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Instagram’s Latest App Makes Photo Collage Beautiful

But why is it a separate app at all?

Instagram has just released Layout, a new single-serving app, à la Hyperlapse, that satisfies itself with doing just one thing well: mashing up as many as nine photographs into a single Instagram or Facebook image. It’s now available for iPhone, and is easy to use and easy on the eyes, but it begs the question: Why is this a separate app at all?

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Here’s how Layout for Instagram works. Upon loading up the app, you start by tapping up to nine images. You can choose photos to collage from your Photo Library, from the most recent photos you’ve taken, or–cleverly–from a pool of photos that contain people’s faces. As you tap on the photos you want to collage, Layout will start suggesting possible framing patterns at the top of the screen, depending on the number of photos you have selected. Tap the one you want, and the next screen will allow you to zoom in, flip, mirror, and size individual frames. From there, you can save the image to your camera roll, open it in Instagram or Facebook, or push it to another app.

The thing about truly simple design is once you see it put into action, you sort of marvel trying to imagine how it could have ever been any other way. Layout makes you feel like that. It takes a genre of utility app that seems like it couldn’t possibly be any simpler–photo collagers–and streamlines the entire process. Trying to use any other app that mashes photos together, like Diptic, now feels antediluvian.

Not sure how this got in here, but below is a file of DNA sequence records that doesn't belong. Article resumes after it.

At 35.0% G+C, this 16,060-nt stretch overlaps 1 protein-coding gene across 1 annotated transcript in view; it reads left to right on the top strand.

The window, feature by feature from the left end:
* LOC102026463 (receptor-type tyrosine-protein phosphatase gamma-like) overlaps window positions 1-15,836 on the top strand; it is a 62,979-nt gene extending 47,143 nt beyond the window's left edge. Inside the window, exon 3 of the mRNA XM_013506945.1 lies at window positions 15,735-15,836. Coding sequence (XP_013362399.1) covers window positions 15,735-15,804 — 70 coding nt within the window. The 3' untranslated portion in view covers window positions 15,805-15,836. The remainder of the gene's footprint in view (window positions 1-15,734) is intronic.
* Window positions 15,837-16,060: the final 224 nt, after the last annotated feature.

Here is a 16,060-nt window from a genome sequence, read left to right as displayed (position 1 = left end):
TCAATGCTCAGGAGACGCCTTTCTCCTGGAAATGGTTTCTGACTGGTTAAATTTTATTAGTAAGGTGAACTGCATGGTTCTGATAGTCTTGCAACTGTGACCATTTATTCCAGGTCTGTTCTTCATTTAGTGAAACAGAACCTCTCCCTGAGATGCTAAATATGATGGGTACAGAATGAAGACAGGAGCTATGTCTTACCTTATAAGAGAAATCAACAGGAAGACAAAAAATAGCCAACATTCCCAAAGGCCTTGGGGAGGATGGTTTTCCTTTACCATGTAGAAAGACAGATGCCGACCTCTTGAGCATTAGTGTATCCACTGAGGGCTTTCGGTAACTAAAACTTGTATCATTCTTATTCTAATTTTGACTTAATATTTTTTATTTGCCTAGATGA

The big thing about Layout that’s different from other apps is it makes you choose the photos you want to collage first, instead of having you choose the layout. This seems like such an obvious way to go about things, yet every single photo collage app has always asked you to choose a layout before you decide what photos to fill it with. When you think about it, no one buys a frame before they decide what picture they want to hang on their wall, after all. It’s ass-backward, and yet I never once noticed it until I used Layout. That’s just great design thinking.

This simplicity comes at a price, though. Compared to other photo collage apps, Layout has fewer options. It doesn’t let you apply individual filters to every photo, for example, or overlay it with text, or insert stickers and word balloons, or frame your collage in a Lisa Frank-style pattern. Those are things I’ve seen similar apps do. But unless you’re a preteen, my guess is you wouldn’t notice. Layout contents itself with arranging multiple images in a single square photo as simply and beautifully as possible, and letting the photos speak for themselves.

This was also true of Hyperlapse, an app people used for all of a week before Apple baked the same time-lapsing, video-smoothing functionality right into iOS 8’s default camera app. Hopefully, Layout’s staying power will be a little longer, but why are these separate apps at all? Why not bake them right into the core app where people can actually discover them?

A possible answer is that they’re trying to avoid creating an unwieldy experience by shoehorning three somewhat different experiences into a single UI; but, without being integrated into the Instagram experience, both Layout and Hyperlapse have the burden of trying to get people to remember them. And that seems like a shame, given the fact that both are, in many ways, better designed than the social network that spawned them.

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